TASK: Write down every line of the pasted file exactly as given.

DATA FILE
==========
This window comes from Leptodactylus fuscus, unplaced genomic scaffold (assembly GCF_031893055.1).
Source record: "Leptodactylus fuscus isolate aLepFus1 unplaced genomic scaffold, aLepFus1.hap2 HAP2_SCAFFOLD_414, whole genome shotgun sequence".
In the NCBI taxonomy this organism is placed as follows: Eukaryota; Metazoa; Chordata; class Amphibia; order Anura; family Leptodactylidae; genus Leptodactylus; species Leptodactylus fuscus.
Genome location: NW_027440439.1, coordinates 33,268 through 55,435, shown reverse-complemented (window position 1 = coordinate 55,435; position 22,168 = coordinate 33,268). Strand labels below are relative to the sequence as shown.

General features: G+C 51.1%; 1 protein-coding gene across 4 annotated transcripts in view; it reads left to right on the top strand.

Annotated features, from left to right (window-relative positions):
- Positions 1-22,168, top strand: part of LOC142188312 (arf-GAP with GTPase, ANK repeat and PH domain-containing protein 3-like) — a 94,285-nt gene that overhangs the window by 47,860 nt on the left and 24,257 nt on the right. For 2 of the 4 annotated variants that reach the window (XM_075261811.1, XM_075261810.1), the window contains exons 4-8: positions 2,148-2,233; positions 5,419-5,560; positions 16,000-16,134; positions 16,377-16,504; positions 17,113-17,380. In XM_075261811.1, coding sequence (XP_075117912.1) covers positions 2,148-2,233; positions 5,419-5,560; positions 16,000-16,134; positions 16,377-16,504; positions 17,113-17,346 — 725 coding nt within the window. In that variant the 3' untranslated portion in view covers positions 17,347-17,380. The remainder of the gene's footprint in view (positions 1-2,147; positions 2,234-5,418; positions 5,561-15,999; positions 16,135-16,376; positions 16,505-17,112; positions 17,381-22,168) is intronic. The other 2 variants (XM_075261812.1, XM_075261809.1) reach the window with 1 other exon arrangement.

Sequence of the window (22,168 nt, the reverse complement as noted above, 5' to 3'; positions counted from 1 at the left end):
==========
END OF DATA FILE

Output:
This window comes from Leptodactylus fuscus, unplaced genomic scaffold (assembly GCF_031893055.1).
Source record: "Leptodactylus fuscus isolate aLepFus1 unplaced genomic scaffold, aLepFus1.hap2 HAP2_SCAFFOLD_414, whole genome shotgun sequence".
In the NCBI taxonomy this organism is placed as follows: Eukaryota; Metazoa; Chordata; class Amphibia; order Anura; family Leptodactylidae; genus Leptodactylus; species Leptodactylus fuscus.
Genome location: NW_027440439.1, coordinates 33,268 through 55,435, shown reverse-complemented (window position 1 = coordinate 55,435; position 22,168 = coordinate 33,268). Strand labels below are relative to the sequence as shown.

General features: G+C 51.1%; 1 protein-coding gene across 4 annotated transcripts in view; it reads left to right on the top strand.

Annotated features, from left to right (window-relative positions):
- Positions 1-22,168, top strand: part of LOC142188312 (arf-GAP with GTPase, ANK repeat and PH domain-containing protein 3-like) — a 94,285-nt gene that overhangs the window by 47,860 nt on the left and 24,257 nt on the right. For 2 of the 4 annotated variants that reach the window (XM_075261811.1, XM_075261810.1), the window contains exons 4-8: positions 2,148-2,233; positions 5,419-5,560; positions 16,000-16,134; positions 16,377-16,504; positions 17,113-17,380. In XM_075261811.1, coding sequence (XP_075117912.1) covers positions 2,148-2,233; positions 5,419-5,560; positions 16,000-16,134; positions 16,377-16,504; positions 17,113-17,346 — 725 coding nt within the window. In that variant the 3' untranslated portion in view covers positions 17,347-17,380. The remainder of the gene's footprint in view (positions 1-2,147; positions 2,234-5,418; positions 5,561-15,999; positions 16,135-16,376; positions 16,505-17,112; positions 17,381-22,168) is intronic. The other 2 variants (XM_075261812.1, XM_075261809.1) reach the window with 1 other exon arrangement.

Sequence of the window (22,168 nt, the reverse complement as noted above, 5' to 3'; positions counted from 1 at the left end):